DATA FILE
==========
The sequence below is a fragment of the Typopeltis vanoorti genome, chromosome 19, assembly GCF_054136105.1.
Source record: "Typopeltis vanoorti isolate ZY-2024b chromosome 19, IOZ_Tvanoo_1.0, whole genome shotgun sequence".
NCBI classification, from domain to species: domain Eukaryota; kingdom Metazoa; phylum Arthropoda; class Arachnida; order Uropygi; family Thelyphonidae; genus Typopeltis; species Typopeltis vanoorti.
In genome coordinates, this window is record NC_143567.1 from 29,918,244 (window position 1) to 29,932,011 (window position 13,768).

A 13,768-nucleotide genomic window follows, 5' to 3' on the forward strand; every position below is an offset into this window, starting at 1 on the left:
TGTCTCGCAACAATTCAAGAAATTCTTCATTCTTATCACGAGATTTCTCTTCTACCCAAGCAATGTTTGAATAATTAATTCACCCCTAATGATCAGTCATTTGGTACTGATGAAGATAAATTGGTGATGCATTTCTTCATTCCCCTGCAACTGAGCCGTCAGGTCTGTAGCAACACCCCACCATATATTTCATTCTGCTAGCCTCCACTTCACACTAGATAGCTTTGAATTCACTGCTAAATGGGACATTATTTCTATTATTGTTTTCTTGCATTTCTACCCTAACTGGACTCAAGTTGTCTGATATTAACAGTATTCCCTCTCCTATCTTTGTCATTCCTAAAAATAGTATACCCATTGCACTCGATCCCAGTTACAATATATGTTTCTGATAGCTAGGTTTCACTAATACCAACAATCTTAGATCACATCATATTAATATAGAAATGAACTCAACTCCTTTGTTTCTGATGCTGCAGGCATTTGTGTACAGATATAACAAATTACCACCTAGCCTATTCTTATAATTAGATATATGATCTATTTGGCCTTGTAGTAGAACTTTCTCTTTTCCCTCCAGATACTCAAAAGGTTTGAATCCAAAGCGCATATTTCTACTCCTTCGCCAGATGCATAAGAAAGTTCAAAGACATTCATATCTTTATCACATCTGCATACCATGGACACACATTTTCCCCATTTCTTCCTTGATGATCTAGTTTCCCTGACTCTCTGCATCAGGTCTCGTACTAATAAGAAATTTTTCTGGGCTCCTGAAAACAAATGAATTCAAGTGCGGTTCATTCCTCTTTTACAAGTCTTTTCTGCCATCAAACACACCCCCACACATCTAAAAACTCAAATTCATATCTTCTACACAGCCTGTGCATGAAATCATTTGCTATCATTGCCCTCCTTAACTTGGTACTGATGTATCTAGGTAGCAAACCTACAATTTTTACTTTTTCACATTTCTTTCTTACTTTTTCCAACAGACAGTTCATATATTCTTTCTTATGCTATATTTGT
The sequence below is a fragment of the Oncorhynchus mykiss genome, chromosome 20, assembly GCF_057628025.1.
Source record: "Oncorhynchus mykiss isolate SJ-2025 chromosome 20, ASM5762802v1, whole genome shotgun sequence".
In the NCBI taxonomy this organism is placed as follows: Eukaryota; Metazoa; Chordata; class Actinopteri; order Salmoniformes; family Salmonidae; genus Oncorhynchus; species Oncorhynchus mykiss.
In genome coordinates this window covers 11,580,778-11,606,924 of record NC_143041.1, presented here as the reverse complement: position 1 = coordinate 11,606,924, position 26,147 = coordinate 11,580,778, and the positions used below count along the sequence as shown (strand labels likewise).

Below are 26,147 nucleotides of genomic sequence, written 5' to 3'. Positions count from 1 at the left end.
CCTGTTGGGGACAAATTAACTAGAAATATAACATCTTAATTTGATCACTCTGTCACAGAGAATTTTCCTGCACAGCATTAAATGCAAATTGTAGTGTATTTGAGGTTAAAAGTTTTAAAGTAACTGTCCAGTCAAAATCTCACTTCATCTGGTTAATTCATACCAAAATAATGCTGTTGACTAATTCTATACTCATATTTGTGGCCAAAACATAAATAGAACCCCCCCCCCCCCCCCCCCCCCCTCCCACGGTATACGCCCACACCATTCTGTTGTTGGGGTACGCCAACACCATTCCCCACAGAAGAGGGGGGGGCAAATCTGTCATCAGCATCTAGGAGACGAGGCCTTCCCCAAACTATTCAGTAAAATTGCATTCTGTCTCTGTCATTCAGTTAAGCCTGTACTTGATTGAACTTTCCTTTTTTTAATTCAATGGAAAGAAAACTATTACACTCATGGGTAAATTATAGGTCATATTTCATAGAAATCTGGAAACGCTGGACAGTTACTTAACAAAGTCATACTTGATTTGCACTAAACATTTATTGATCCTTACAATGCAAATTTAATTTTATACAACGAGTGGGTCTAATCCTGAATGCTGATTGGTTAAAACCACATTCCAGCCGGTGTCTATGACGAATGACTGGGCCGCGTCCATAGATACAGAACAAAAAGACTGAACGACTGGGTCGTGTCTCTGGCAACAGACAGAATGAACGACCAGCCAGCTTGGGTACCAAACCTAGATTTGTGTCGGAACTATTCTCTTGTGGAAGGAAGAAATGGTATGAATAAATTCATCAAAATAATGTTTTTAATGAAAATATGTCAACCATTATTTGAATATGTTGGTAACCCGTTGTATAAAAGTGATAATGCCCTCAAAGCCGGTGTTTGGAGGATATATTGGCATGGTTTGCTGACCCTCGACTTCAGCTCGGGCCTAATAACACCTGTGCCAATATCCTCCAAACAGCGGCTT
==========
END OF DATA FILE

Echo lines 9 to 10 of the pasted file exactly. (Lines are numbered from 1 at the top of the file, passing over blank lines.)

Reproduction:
In the NCBI taxonomy this organism is placed as follows: Eukaryota; Metazoa; Chordata; class Actinopteri; order Salmoniformes; family Salmonidae; genus Oncorhynchus; species Oncorhynchus mykiss.
In genome coordinates this window covers 11,580,778-11,606,924 of record NC_143041.1, presented here as the reverse complement: position 1 = coordinate 11,606,924, position 26,147 = coordinate 11,580,778, and the positions used below count along the sequence as shown (strand labels likewise).